The Spanish Inquisition: Historical Context for Don Quixote

As vast as the Spanish empire was during Cervantes time, the empire found itself engaged in numerous conflicts. By Alison KruegerDepartment of Spanish and PortugueseColumbia University The Rise of Spain from the End of the Reconquest In 711, Muslims from North Africa invaded much of the Spanish Peninsula.  Shortly after, and for the next several[…]

The Devil Does His Mischief: The Huguenot World of Demonology during the Scientific Age

Huguenots were not only believers in science, but also remained firmly committed to their belief in God and his providence.[1] At the request of the famed scientist Robert Boyle, the French divine, Pierre du Moulin, translated an account of a demon that had plagued a Huguenot family in Burgundy, France in 1612. Moulin’s 1658 translation[…]

Ghosts in the Middle Ages

The souls most likely to return to haunt the living were those whose burial rituals were not performed correctly or who had unfinished business which required closure. Introduction The medieval Church’s vision informed the people’s religious imagination during the Middle Ages (c. 476-1500 CE) and the world was therefore interpreted – even by heterodox Christians –[…]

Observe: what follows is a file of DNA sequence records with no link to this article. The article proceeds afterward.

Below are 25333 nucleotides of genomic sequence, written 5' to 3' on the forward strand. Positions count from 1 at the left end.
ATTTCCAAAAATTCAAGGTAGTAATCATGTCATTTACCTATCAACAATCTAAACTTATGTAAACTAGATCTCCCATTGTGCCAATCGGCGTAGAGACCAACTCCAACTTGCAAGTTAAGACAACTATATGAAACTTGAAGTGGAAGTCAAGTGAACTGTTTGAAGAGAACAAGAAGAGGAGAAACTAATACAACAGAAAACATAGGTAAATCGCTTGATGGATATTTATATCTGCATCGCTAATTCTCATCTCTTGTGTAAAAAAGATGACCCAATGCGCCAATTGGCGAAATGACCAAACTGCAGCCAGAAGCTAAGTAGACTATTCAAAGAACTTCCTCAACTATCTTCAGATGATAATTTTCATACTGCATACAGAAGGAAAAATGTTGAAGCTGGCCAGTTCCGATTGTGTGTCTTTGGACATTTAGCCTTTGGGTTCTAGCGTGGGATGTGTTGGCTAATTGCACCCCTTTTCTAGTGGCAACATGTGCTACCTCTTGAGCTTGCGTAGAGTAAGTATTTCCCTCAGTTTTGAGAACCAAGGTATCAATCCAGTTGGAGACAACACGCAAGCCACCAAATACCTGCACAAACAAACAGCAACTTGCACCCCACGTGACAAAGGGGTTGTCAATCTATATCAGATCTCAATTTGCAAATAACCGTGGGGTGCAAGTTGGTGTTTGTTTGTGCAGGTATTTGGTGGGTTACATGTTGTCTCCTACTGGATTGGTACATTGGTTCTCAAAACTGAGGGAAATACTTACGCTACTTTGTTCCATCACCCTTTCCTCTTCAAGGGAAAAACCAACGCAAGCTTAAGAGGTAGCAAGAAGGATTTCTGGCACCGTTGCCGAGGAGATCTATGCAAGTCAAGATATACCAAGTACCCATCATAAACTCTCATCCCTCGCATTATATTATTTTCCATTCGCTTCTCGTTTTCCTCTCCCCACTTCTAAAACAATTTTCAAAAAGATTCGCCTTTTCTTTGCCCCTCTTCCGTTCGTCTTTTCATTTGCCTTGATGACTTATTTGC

Religion in Ancient Greece

The religious practices of the Greeks extended beyond mainland Greece. Introduction Ancient Greek religion encompasses the collection of beliefs, rituals, and mythology originating in ancient Greece in the form of both popular public religion and cult practices. These groups varied enough for it to be possible to speak of Greek religions or “cults” in the[…]

Denis Diderot and Science: Enlightenment to Modernity

Diderot produced an impressive, unfinished work over at least 15 years. Introduction Today (October 5) is 300 years since the birth of Denis Diderot, a prominent Enlightenment philosopher, art critic, and writer, who died on July 31, 1784, aged 70. A key Enlightenment figure, many of Diderot’s ideas were avant-garde and foreshadowed many concepts in[…]